Here at Millionaire Dojo, being a black belt in finance means to have a net worth of a million dollars.
Just like a martial arts dojo, I want Millionaire Dojo to be a place where we can learn about personal finance and eventually become financial black belts ourselves. In this series, we get to hear the stories of actual millionaires and see what it took for them to get to that level.
Today’s guest is Carlos from CommonCoreMoney.com. Carlos is 42, married, and lives in Oceanside, CA. He was able to become a millionaire early in life working in the education system!
Now for the interview:
What degree black belt are you? (e.g. one million = first degree, two million = second degree).
Give us the break down on your current net worth. What is it invested in and do you have any debt?
Real estate portfolio that includes four rental properties and personal residence: $1,115,000.0
Equities portfolio that includes both publicly traded and non-publicly traded stock: $36,000.0
Annuity that holds Vanguard’s Total Stock Market Index Fund, and Total Bond Market Index Fund at 65%, 35%, respectively: $42,500.0
Cash savings: $5,000.0
Total Assets: Approximately $1.2 million
$9,000 roof solar panels
Car loan: $17,500
Credit Card: $350
Total, Non-Real Estate, Debt: $26,850
How was your childhood? Was your family wealthy, middle class or low-income?
I was born in Delicias, Chihuahua, Mexico, a small city about 1.5 hours from the state capital, Chihuahua, in northern Mexico. My father traveled to the U.S. off and on between 1980-83 to make money to help our family make ends meet. We lived in a one-bedroom house.
The entire family immigrated to San Jose, CA in the summer of 1983, and we moved into a one-bedroom apartment. We were a low-income, financially struggling family, but with a hard work ethic like many immigrant families. Eventually, we got to “move on up” into a duplex with two bedrooms! I got to sleep in my own room…the garage!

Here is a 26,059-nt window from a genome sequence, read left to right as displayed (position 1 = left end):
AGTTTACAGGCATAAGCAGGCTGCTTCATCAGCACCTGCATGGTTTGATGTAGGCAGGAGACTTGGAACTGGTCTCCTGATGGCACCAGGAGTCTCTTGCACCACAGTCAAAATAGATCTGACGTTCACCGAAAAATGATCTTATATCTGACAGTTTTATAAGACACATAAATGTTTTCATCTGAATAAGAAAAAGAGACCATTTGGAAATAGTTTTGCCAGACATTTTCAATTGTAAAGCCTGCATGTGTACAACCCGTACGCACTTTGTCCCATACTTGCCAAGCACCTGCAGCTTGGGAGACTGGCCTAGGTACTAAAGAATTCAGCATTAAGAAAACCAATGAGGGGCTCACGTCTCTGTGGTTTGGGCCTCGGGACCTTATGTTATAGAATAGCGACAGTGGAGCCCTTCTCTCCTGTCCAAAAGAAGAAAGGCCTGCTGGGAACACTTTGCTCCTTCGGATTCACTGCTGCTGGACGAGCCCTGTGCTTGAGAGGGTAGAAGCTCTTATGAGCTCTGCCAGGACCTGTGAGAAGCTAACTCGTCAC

My father would often take me to labor with him, doing odd jobs around the Bay Area. I didn’t like cleaning, landscaping, building, painting, etc., on my weekends. But the moments I spent doing this had a lasting effect to this day!
Did you go to college?
Yes, I went to both UC Santa Barbara and San Jose State. Being a teacher in a high poverty area in East San Jose got me $15K of my student loans paid off! I paid the remaining $15K in less than 10 years.
What is your fighting style? (Career path from first dollar ever made to present).
I became a teacher at 24 years old but my strategy for making more money as an educator became going back to school to earn a second masters degree and a credential to be a school administrator.
I was an Assistant Principal of a high school (more money paid than lower grades) by the time I was 28. I spent 10 years in this capacity, putting all that extra money to work. Most educators wait to become administrators mid-career or even late-career. This is a mistake financially.
All your formative years should be spent making as much income as possible to fully utilize the compounding effect. Teachers can learn how to be financially savvy with respect to their profession by getting themselves a copy of my eBook.
Would you recommend people to pursue the same career path? Would you choose a different job if you could go back?
I would recommend people to pursue the same career path, especially if they’re ambitious. If I could go back I would choose to be an engineer. I lived in San Jose and would’ve been Johnny on the Spot to have joined Google early on. Plus I’ve always liked business and tech.
Have you had any side hustles?
Off and on I’ve been a freelancer as a writer for education and personal finance sites. I’ve housed hacked, and still rent one room in my home! At one point I rented three out. This is when I was single.
If you have a spouse, how have they contributed to your net worth?
My wife dabbled in network marketing for ten years while working as a dental assistant. She then left dental assisting to become a stay-at-home mother full-time. Now that the kids are in elementary, my wife works as a real estate agent and her business is kicking in serious money now.
She’s been at it for about 10 months. We will be using her money to pay off our debt and to save for the next recession so we can scoop up more rental properties at bargain prices.